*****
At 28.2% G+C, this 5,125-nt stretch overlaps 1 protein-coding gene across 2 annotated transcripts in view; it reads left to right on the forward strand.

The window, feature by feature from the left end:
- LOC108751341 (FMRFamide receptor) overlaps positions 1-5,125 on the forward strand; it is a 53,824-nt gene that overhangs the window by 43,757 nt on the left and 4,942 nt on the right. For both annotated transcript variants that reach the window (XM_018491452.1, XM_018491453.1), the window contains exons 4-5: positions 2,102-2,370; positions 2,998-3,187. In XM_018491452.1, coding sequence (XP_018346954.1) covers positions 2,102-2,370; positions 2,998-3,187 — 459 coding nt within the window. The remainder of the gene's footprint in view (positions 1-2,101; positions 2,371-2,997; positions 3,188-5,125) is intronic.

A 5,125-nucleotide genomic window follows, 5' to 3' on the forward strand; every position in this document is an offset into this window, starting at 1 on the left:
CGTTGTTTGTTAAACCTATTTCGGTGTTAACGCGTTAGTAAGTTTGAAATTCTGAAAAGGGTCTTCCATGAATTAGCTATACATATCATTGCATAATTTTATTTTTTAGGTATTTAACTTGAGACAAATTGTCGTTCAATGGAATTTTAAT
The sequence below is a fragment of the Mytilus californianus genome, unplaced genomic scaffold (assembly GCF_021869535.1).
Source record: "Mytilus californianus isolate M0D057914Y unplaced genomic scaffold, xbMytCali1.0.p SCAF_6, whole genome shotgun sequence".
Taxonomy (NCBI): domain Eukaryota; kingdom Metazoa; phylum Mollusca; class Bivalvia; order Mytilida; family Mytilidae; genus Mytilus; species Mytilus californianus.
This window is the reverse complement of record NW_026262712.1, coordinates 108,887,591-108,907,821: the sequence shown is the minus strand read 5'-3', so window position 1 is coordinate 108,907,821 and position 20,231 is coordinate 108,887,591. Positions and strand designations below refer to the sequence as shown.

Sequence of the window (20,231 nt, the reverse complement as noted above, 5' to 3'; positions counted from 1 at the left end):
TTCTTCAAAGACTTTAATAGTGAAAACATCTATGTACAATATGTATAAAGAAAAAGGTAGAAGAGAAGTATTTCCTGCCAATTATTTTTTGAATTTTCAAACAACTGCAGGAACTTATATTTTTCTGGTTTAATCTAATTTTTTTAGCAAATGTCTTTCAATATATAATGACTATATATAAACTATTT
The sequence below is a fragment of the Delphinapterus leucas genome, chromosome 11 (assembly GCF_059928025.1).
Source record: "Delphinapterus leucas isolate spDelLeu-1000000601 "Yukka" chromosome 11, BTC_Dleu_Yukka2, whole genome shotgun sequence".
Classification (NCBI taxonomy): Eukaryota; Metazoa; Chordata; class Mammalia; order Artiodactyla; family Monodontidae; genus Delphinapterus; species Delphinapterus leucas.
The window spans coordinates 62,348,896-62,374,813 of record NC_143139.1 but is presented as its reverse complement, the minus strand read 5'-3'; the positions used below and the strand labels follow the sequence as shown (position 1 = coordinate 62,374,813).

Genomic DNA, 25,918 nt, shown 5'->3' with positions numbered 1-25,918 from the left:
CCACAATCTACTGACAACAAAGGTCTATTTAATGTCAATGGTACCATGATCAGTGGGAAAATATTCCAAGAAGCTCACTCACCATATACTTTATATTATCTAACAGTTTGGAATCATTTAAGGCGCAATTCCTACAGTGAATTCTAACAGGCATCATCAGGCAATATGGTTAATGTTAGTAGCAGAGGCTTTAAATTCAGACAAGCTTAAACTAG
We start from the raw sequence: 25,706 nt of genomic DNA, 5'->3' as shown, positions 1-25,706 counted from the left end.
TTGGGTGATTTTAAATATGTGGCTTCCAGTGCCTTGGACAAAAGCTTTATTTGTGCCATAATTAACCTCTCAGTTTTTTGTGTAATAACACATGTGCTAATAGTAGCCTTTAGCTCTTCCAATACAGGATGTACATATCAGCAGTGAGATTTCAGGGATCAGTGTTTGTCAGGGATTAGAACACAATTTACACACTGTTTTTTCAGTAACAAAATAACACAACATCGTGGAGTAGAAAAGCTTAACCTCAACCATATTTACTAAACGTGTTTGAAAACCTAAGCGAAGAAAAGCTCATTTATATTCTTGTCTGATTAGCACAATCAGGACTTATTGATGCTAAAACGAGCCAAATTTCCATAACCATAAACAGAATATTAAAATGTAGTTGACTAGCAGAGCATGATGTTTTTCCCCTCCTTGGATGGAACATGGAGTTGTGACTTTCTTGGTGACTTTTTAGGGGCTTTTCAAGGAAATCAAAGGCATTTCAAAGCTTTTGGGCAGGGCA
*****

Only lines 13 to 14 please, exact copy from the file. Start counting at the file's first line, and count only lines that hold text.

Source record: "Delphinapterus leucas isolate spDelLeu-1000000601 "Yukka" chromosome 11, BTC_Dleu_Yukka2, whole genome shotgun sequence".
Classification (NCBI taxonomy): Eukaryota; Metazoa; Chordata; class Mammalia; order Artiodactyla; family Monodontidae; genus Delphinapterus; species Delphinapterus leucas.